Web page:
Plasmodium falciparum malaria infections often comprise multiple distinct parasite clones. Few datasets have directly assessed infection complexity in humans and mosquitoes they infect. Examining parasites using molecular tools may provide insights into the selective transmissibility of isolates. Using capillary electrophoresis genotyping and next generation amplicon sequencing, we analysed complexity of parasite infections in human blood and in the midguts of mosquitoes that became infected in membrane feeding experiments using the same blood material in two West African settings. Median numbers of clones in humans and mosquitoes were higher in samples from Burkina Faso (4.5, interquartile range 2-8 for humans; and 2, interquartile range 1-3 for mosquitoes) than in The Gambia (2, interquartile range 1-3 and 1, interquartile range 1-3, for humans and mosquitoes, respectively). Whilst the median number of clones was commonly higher in human blood samples, not all transmitted alleles were detectable in the human peripheral blood. In both study sample sets, additional parasite alleles were identified in mosquitoes compared with the matched human samples (10-88.9% of all clones/feeding assay, n = 73 feeding assays). The results are likely due to preferential amplification of the most abundant clones in peripheral blood but confirm the presence of low density clones that produce transmissible sexual stage parasites.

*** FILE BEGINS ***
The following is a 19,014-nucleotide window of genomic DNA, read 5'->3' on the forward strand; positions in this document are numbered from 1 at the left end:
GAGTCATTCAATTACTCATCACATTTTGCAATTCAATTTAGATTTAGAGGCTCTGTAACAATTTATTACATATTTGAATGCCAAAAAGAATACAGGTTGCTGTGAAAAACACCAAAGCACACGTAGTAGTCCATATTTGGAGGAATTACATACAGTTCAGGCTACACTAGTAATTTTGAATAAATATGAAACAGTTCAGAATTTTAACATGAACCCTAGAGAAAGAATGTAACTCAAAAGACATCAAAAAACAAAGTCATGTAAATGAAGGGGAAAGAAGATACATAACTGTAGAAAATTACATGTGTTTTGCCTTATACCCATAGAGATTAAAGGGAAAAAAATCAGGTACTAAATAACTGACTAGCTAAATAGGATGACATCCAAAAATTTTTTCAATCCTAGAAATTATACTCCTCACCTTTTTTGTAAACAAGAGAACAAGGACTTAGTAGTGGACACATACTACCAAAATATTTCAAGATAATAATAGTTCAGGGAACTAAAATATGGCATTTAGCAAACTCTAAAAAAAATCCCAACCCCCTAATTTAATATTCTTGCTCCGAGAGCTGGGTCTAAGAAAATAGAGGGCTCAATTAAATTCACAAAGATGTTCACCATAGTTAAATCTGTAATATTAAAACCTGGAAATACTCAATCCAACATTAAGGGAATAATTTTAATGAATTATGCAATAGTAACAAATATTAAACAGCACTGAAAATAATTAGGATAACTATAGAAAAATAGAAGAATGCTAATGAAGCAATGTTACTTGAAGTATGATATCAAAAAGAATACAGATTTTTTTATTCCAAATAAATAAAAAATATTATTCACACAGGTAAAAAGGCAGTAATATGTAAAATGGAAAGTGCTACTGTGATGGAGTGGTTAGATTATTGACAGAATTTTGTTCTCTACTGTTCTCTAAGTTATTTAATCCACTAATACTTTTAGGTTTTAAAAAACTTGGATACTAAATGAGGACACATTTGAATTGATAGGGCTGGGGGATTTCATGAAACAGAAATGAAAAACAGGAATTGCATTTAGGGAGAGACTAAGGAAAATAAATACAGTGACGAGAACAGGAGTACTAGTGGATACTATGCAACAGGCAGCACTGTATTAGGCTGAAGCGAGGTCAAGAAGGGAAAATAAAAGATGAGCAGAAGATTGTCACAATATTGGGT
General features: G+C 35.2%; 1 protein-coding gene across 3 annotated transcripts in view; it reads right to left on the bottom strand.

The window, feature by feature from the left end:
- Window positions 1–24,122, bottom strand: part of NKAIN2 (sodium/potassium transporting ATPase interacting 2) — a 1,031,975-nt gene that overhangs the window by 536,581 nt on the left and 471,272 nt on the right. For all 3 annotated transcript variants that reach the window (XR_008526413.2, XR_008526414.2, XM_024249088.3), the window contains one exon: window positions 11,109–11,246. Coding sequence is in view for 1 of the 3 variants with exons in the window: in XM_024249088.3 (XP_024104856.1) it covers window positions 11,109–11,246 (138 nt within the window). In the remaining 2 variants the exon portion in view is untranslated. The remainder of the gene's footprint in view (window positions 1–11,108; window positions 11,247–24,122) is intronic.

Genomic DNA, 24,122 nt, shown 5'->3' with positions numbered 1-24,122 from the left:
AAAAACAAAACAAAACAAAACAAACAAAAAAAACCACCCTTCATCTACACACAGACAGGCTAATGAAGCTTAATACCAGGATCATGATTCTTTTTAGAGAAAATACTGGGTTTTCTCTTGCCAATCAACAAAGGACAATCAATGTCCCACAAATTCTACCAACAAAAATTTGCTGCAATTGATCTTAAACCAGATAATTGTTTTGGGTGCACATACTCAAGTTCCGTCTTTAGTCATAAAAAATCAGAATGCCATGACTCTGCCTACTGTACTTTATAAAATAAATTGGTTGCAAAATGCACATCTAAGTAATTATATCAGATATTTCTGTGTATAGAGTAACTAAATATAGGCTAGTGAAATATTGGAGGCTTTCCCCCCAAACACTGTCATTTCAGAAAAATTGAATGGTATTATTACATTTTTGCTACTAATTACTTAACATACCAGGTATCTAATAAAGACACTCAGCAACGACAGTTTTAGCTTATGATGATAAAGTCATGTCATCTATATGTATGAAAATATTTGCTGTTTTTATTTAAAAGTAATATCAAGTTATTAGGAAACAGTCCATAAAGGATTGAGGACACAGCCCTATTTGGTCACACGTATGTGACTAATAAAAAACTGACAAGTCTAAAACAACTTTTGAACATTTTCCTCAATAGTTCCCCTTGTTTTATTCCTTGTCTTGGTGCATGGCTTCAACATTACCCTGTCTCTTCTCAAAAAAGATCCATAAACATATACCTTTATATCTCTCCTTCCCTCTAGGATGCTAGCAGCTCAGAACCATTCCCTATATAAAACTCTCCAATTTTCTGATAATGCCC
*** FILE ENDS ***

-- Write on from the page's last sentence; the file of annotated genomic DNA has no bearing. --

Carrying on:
Keywords: Malaria; Mosquito; Multiplicity of infection; Transmission.
Copyright © 2018. Published by Elsevier Ltd.